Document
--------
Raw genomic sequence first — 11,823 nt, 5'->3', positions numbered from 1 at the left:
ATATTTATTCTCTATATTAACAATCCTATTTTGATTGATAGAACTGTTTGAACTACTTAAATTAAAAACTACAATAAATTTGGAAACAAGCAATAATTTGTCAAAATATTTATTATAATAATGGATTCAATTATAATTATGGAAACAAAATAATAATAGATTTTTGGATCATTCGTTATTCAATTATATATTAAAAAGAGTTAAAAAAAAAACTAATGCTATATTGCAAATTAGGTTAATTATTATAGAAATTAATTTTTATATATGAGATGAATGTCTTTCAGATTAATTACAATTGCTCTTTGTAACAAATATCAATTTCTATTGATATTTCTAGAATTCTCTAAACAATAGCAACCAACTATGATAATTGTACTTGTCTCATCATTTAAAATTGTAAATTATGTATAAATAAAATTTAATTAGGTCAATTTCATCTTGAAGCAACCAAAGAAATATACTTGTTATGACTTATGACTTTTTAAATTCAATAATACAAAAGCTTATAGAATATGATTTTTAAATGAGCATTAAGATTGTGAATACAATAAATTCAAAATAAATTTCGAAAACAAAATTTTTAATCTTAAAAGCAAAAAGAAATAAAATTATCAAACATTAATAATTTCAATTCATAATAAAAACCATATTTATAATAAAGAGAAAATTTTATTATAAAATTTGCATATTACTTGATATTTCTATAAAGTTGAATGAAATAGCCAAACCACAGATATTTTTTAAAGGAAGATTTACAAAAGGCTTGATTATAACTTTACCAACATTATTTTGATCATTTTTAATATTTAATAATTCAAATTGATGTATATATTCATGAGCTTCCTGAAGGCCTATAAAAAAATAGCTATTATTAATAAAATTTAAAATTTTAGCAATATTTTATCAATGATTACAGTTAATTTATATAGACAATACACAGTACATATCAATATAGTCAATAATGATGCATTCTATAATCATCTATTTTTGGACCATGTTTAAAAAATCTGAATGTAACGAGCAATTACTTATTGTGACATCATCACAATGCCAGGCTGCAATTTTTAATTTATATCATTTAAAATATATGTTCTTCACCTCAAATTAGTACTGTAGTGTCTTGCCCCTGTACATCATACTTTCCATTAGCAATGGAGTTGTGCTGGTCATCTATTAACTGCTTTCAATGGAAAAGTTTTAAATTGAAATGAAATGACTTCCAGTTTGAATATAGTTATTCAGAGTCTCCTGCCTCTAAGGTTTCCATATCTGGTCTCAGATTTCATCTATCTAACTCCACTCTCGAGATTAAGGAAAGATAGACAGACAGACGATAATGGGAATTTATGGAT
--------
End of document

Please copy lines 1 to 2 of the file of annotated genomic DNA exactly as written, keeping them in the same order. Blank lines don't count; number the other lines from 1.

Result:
Raw genomic sequence first — 11,823 nt, 5'->3', positions numbered from 1 at the left:
ATATTTATTCTCTATATTAACAATCCTATTTTGATTGATAGAACTGTTTGAACTACTTAAATTAAAAACTACAATAAATTTGGAAACAAGCAATAATTTGTCAAAATATTTATTATAATAATGGATTCAATTATAATTATGGAAACAAAATAATAATAGATTTTTGGATCATTCGTTATTCAATTATATATTAAAAAGAGTTAAAAAAAAAACTAATGCTATATTGCAAATTAGGTTAATTATTATAGAAATTAATTTTTATATATGAGATGAATGTCTTTCAGATTAATTACAATTGCTCTTTGTAACAAATATCAATTTCTATTGATATTTCTAGAATTCTCTAAACAATAGCAACCAACTATGATAATTGTACTTGTCTCATCATTTAAAATTGTAAATTATGTATAAATAAAATTTAATTAGGTCAATTTCATCTTGAAGCAACCAAAGAAATATACTTGTTATGACTTATGACTTTTTAAATTCAATAATACAAAAGCTTATAGAATATGATTTTTAAATGAGCATTAAGATTGTGAATACAATAAATTCAAAATAAATTTCGAAAACAAAATTTTTAATCTTAAAAGCAAAAAGAAATAAAATTATCAAACATTAATAATTTCAATTCATAATAAAAACCATATTTATAATAAAGAGAAAATTTTATTATAAAATTTGCATATTACTTGATATTTCTATAAAGTTGAATGAAATAGCCAAACCACAGATATTTTTTAAAGGAAGATTTACAAAAGGCTTGATTATAACTTTACCAACATTATTTTGATCATTTTTAATATTTAATAATTCAAATTGATGTATATATTCATGAGCTTCCTGAAGGCCTATAAAAAAATAGCTATTATTAATAAAATTTAAAATTTTAGCAATATTTTATCAATGATTACAGTTAATTTATATAGACAATACACAGTACATATCAATATAGTCAATAATGATGCATTCTATAATCATCTATTTTTGGACCATGTTTAAAAAATCTGAATGTAACGAGCAATTACTTATTGTGACATCATCACAATGCCAGGCTGCAATTTTTAATTTATATCATTTAAAATATATGTTCTTCACCTCAAATTAGTACTGTAGTGTCTTGCCCCTGTACATCATACTTTCCATTAGCAATGGAGTTGTGCTGGTCATCTATTAACTGCTTTCAATGGAAAAGTTTTAAATTGAAATGAAATGACTTCCAGTTTGAATATAGTTATTCAGAGTCTCCTGCCTCTAAGGTTTCCATATCTGGTCTCAGATTTCATCTATCTAACTCCACTCTCGAGATTAAGGAAAGATAGACAGACAGACGATAATGGGAATTTATGGAT